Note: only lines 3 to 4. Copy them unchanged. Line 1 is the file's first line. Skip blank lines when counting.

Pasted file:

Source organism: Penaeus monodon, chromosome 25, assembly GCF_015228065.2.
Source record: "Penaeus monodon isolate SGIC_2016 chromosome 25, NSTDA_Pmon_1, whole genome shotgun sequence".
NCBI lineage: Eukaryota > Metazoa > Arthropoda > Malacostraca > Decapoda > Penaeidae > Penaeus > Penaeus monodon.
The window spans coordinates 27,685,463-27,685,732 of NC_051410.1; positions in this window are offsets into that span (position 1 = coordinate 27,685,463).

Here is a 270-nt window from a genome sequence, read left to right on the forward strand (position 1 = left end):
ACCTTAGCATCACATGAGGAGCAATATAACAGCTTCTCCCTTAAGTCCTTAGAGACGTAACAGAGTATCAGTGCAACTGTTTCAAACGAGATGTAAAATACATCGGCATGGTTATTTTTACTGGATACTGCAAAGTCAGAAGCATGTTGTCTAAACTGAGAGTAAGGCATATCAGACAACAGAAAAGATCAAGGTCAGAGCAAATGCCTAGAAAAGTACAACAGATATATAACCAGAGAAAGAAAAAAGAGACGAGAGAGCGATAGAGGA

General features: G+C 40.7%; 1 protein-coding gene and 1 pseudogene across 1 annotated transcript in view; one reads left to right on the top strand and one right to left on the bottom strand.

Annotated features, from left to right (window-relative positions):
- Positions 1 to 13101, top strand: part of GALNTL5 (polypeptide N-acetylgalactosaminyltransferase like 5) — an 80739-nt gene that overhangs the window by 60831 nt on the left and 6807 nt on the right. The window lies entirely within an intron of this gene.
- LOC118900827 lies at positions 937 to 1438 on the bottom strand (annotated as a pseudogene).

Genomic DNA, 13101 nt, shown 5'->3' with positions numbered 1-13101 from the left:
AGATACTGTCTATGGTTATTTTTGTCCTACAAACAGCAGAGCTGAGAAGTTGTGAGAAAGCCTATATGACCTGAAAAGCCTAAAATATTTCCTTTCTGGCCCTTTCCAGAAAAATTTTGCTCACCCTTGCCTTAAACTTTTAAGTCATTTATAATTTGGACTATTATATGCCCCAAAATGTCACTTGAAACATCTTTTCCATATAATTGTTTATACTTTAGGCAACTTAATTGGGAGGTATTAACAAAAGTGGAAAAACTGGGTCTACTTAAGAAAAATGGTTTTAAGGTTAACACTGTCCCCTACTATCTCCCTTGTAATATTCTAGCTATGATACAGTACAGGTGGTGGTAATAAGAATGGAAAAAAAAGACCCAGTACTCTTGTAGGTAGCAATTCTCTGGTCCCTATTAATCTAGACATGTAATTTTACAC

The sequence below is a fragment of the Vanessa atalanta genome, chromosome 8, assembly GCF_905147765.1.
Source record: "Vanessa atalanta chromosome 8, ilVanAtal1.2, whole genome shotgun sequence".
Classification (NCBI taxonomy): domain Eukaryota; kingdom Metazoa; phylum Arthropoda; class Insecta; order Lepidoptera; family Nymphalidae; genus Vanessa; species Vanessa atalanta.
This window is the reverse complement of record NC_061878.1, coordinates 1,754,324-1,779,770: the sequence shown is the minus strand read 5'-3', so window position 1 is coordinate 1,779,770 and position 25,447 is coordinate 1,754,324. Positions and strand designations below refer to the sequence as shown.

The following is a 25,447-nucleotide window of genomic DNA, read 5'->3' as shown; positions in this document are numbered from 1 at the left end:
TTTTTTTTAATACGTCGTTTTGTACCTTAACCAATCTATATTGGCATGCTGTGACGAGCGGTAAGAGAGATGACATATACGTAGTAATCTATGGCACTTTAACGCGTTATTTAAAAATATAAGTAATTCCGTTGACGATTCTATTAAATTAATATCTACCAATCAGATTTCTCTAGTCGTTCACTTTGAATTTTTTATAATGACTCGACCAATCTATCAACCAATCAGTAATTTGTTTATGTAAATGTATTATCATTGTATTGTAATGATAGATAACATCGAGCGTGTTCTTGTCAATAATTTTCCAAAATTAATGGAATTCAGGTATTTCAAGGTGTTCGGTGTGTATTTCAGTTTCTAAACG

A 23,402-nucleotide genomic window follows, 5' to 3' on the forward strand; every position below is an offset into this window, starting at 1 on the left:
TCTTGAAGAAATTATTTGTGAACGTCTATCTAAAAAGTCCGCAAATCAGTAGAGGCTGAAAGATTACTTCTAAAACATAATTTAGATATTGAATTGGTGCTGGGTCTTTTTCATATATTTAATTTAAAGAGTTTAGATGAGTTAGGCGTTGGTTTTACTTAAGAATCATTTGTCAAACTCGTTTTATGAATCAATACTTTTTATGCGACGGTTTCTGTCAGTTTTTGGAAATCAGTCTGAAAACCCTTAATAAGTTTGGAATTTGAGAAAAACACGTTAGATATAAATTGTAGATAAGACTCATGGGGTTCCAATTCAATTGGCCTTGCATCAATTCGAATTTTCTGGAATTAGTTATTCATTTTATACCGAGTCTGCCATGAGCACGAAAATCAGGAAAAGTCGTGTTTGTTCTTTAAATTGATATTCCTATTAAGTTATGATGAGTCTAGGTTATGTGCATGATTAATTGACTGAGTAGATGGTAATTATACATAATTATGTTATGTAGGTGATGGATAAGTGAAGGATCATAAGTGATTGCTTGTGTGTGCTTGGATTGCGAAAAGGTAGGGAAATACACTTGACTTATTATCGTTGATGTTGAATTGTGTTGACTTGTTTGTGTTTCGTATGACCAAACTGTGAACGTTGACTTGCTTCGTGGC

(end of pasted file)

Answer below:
NCBI lineage: Eukaryota > Metazoa > Arthropoda > Malacostraca > Decapoda > Penaeidae > Penaeus > Penaeus monodon.
The window spans coordinates 27,685,463-27,685,732 of NC_051410.1; positions in this window are offsets into that span (position 1 = coordinate 27,685,463).